• You are allowed to keep vehicles within reason in bankruptcy (£1,000 is the current threshold)
  • You are allowed to have a bank account like everyone else in bankruptcy

If you are considering bankruptcy, we will help you throughout the process and submit your application online. Court appearances for bankruptcy are no longer required. Feel free to call us for a chat or for bankruptcy help on 01425 600129.

Why would I want to leave my IVA and enter into bankruptcy?

Perhaps the best way to answer this question is to simply state the facts and let you be the judge. 

            Some interesting points about IVAs: 

  • IVAs are intended to protect assets that might otherwise be lost in bankruptcy e.g. properties, high value vehicles, etc. If you are living in rented and only own everyday items like TVs and fridges, there is no reason to be in an IVA.
  • You will be tied into the IVA for a minimum of 60 months, but if you are on a ‘low start’ IVA i.e. paying less than you should, you will be tied in for a minimum of six years. For example, if your debts totaled £20k when you entered the IVA you should be paying around £185pm
  • The set up costs for an IVA can run into thousands of pounds and this is where your monthly payment goes for the first two years of the IVA – to the IVA company to pay the set up costs. Not a penny goes to the creditors.
  • Thereafter, a trickle of money goes to the debt collectors that bought the debt. It is a myth that you are repaying the banks you borrowed from as it has already been sold on and written off.
  • IVAs have exactly the same effect on your credit rating as bankruptcy. In the eyes of the High Street, people in IVAs are bankrupt.
  • Your credit rating is zero for a minimum of 6yrs in an IVA, whereas those discharged from bankruptcy can now get a mortgage after 36 months (credit cards in half that time). Which begs the question: why struggle in an IVA for years on end when you can be in and out of a bankruptcy in just 12 months? 

 

        Some interesting points about Bankruptcy:

  • You no longer have to attend court. Everything is done online and over the phone. You can literally go bankrupt from the comfort of your armchair.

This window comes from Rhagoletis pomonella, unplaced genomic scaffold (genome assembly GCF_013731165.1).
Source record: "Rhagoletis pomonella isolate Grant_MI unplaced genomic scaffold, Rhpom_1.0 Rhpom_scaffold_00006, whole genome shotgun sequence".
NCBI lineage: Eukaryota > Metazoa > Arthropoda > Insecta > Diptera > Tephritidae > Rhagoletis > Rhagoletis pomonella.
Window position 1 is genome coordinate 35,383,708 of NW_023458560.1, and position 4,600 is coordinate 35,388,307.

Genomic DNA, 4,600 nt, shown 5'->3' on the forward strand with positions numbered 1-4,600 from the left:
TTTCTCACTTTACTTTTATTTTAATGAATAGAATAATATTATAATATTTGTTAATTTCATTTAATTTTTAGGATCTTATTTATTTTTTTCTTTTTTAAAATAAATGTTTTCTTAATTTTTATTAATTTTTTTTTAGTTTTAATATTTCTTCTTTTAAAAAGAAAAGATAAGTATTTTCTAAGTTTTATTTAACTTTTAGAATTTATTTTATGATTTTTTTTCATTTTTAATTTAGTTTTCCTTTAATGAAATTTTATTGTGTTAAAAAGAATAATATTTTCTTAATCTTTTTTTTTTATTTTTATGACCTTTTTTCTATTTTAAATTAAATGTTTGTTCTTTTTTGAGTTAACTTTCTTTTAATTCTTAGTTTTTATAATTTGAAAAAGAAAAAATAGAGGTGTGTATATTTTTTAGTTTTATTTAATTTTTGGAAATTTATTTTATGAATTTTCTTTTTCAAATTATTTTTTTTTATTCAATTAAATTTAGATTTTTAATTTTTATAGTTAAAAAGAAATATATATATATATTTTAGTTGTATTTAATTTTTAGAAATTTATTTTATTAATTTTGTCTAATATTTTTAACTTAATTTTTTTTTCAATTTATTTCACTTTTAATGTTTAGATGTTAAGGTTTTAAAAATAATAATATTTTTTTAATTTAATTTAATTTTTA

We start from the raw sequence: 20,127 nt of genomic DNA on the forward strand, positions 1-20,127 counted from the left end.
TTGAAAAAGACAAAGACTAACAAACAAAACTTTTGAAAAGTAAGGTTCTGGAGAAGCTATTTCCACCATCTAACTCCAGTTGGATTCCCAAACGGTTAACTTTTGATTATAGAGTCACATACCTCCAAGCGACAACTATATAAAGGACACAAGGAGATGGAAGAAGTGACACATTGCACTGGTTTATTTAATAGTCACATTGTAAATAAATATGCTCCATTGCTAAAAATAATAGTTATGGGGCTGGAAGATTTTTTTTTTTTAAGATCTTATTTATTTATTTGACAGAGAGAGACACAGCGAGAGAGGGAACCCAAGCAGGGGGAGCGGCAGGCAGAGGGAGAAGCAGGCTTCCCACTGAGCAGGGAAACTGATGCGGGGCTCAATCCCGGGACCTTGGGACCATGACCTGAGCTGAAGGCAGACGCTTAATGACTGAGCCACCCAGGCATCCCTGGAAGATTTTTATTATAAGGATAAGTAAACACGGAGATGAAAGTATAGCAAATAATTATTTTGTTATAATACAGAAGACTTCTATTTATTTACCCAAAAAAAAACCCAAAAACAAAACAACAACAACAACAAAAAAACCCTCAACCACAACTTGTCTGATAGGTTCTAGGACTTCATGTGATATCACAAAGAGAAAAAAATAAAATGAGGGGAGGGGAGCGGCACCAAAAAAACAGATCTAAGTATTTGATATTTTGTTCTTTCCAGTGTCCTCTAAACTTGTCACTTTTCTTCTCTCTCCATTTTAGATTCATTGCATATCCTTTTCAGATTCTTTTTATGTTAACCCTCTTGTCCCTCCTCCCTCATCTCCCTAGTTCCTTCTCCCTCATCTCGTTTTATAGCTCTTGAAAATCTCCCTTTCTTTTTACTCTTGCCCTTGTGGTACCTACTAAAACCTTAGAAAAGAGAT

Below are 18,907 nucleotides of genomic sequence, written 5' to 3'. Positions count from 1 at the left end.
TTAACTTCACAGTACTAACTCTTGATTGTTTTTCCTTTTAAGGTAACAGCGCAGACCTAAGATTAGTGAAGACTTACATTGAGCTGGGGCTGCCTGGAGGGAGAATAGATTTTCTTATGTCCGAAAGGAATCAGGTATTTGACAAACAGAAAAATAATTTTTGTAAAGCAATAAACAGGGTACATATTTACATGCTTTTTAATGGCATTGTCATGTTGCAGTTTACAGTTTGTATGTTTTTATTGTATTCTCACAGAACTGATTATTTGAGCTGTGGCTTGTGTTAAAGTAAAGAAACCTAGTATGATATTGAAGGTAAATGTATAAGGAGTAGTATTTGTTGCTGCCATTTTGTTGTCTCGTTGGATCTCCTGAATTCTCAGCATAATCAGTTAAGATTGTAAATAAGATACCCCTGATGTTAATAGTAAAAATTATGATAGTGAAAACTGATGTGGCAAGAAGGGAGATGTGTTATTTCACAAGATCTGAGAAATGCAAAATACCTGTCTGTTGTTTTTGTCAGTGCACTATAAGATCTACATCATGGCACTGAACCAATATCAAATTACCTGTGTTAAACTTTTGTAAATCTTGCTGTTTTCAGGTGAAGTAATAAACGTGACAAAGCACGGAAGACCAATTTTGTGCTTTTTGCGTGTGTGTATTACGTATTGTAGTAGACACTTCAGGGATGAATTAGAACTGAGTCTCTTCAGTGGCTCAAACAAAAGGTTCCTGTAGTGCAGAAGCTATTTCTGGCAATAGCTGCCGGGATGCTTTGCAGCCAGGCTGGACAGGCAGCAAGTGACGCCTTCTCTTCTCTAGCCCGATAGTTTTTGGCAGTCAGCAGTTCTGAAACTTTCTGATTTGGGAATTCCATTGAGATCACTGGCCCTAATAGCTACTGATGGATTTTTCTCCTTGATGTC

• Nobody comes to your house to check what assets you have
  • Bailiffs, Debt Collectors and harassing phone calls are a thing of the past
  • You are only bankrupt for a maximum period of 12 months
  • You can keep cars up to the value of £1000 (but this is often stretched)
  • You can keep your bank account provided there is no debt or overdraft in place
  • Mortgaged properties are not lost in bankruptcy if there is no equity
  • Your name no longer appears in local newspapers
  • Around 85% of those switching from IVA to Bankruptcy have no monthly payment at all while the remaining 15% have a greatly reduced monthly payment.

Perhaps the most significant point when considering whether to leave an IVA is that your financial circumstances are reassessed. It is often the case that people’s financial positions have worsened since entering the IVA and this is recognised by the court. The end result is that there is often no monthly payment – or a greatly reduced one – following bankruptcy.

If you are considering bankruptcy, we will help you throughout the process and submit your application online. Court appearances for bankruptcy are no longer required. Feel free to call us for a chat or for bankruptcy help on 01425 600129.

 

 

 

Official Receiver took my PPI .. now the claims company wants payment

My PPI claim has been sent to the Receiver … do I still have to make payment to the claims company acting on my behalf?

If you engaged a ‘no win no fee’ service to manage the process, then you would almost certainly have signed terms of business agreeing to pay their fees if successful. Money from PPI claims is a so-called ‘bankruptcy asset’ and correctly goes to the Official Receiver. This should have been pointed out by the claims company, but we’ll let you into a little secret .. they will claim their cut directly from the Official Receiver.

Feel free to call us on 01425 600129 with any other questions or for bankruptcy help. Questions may also be posted on our Home Page.

 

 

 

Bankruptcy UK

Bankruptcy UK